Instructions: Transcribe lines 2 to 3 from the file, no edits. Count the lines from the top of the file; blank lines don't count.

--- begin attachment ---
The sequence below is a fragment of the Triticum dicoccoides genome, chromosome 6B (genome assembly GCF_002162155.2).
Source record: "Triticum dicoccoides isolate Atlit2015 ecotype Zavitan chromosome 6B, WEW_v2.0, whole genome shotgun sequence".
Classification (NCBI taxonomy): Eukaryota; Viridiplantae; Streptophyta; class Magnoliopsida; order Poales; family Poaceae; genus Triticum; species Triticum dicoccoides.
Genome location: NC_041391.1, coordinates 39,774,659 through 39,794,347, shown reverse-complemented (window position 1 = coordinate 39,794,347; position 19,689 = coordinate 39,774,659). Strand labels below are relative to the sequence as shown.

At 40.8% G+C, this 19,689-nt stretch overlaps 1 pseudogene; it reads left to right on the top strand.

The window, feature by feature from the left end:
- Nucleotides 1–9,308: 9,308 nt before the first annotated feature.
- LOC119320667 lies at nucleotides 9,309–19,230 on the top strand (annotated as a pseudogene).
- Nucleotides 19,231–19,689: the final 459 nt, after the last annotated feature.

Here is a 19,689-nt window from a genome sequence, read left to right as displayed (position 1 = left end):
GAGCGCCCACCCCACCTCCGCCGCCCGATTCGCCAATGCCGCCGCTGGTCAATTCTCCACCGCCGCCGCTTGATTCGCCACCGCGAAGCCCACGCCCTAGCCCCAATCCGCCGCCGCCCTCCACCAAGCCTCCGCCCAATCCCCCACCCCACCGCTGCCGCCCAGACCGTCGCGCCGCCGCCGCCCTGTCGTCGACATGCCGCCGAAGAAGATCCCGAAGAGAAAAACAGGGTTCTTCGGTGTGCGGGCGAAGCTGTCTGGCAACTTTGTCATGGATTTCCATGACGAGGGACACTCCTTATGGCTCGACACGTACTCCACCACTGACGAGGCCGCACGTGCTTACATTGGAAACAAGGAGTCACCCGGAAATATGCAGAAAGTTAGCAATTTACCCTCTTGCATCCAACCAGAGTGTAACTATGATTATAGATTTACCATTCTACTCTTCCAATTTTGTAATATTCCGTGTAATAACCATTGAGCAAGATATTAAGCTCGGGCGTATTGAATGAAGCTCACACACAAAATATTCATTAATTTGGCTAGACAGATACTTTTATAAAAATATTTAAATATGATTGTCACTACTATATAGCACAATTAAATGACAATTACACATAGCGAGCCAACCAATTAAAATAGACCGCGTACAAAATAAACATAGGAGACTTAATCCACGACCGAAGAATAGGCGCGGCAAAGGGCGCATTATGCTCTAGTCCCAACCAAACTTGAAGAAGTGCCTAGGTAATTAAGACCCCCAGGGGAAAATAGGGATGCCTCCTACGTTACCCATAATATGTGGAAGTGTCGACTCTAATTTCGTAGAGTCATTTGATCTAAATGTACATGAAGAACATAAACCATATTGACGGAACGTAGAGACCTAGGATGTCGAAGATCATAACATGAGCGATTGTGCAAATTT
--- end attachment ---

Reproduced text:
Source record: "Triticum dicoccoides isolate Atlit2015 ecotype Zavitan chromosome 6B, WEW_v2.0, whole genome shotgun sequence".
Classification (NCBI taxonomy): Eukaryota; Viridiplantae; Streptophyta; class Magnoliopsida; order Poales; family Poaceae; genus Triticum; species Triticum dicoccoides.